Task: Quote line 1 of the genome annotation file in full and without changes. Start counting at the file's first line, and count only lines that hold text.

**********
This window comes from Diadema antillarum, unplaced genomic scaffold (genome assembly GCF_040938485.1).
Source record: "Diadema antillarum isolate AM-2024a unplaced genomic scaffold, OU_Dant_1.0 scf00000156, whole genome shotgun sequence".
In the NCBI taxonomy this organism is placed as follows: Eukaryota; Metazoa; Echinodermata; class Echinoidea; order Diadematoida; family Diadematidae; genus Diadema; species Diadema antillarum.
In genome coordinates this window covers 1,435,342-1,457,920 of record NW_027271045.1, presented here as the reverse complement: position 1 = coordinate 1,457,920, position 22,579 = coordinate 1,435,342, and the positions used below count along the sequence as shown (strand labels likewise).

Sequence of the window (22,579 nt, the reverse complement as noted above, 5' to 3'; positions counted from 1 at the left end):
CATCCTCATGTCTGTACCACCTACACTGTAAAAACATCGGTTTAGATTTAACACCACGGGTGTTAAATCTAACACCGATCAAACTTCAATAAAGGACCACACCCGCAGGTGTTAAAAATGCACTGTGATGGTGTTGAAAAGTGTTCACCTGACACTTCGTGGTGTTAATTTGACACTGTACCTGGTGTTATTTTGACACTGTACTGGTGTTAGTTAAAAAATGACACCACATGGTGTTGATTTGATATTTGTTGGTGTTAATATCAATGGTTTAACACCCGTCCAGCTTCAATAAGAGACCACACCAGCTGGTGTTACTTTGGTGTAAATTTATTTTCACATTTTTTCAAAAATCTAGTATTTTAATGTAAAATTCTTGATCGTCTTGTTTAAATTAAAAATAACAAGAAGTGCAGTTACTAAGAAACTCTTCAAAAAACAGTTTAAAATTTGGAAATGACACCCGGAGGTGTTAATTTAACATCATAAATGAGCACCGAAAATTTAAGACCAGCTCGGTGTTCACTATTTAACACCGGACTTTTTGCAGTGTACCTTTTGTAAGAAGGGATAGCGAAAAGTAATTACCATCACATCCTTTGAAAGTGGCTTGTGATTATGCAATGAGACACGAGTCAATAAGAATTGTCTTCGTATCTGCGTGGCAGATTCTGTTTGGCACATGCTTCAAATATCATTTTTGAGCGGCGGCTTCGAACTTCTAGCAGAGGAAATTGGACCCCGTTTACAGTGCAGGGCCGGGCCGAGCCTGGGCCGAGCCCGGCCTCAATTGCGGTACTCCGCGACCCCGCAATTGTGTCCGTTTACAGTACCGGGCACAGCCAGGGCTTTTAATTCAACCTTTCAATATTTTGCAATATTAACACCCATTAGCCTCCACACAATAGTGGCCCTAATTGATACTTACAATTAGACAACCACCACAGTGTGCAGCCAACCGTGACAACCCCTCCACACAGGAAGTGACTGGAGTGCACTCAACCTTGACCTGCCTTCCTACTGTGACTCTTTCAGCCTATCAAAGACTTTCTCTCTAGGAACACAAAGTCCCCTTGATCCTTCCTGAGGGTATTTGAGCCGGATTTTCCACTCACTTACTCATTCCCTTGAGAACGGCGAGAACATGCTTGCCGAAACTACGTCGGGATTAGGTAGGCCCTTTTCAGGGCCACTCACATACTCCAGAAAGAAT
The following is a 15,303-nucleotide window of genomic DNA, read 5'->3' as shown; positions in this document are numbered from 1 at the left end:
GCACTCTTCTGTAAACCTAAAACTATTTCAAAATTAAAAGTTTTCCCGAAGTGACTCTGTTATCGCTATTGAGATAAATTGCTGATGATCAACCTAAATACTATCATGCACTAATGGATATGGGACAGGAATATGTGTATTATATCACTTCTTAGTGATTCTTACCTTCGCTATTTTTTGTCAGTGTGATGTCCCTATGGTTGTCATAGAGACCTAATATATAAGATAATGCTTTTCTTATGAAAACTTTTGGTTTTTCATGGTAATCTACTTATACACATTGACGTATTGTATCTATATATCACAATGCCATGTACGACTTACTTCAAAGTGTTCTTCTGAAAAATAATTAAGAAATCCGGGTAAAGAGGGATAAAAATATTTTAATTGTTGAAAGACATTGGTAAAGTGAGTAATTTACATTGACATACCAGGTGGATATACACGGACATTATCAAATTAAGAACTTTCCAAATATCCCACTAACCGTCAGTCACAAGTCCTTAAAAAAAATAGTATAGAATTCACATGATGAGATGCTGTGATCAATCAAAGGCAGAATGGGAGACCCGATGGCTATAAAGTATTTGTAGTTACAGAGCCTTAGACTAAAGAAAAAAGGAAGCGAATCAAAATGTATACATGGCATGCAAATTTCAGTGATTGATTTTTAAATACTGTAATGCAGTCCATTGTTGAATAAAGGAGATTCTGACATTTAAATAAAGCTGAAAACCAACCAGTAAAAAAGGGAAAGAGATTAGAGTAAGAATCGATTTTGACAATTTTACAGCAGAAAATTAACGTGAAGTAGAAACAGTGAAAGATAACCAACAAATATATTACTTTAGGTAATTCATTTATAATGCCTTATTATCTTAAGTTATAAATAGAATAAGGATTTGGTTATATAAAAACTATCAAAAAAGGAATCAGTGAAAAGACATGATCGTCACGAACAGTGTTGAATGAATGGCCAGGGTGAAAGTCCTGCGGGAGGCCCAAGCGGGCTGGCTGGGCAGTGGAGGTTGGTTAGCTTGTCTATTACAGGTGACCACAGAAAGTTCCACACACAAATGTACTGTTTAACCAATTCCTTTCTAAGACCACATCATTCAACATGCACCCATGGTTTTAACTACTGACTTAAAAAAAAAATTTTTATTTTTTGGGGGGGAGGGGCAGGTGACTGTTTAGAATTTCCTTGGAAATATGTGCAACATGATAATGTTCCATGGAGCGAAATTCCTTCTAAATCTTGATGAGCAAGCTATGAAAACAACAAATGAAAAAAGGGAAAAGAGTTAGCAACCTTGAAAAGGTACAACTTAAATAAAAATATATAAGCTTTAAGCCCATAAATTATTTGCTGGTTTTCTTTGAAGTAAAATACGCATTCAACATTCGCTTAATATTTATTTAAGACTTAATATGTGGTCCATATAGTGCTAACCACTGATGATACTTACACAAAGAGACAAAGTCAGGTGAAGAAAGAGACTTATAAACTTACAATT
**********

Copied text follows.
This window comes from Diadema antillarum, unplaced genomic scaffold (genome assembly GCF_040938485.1).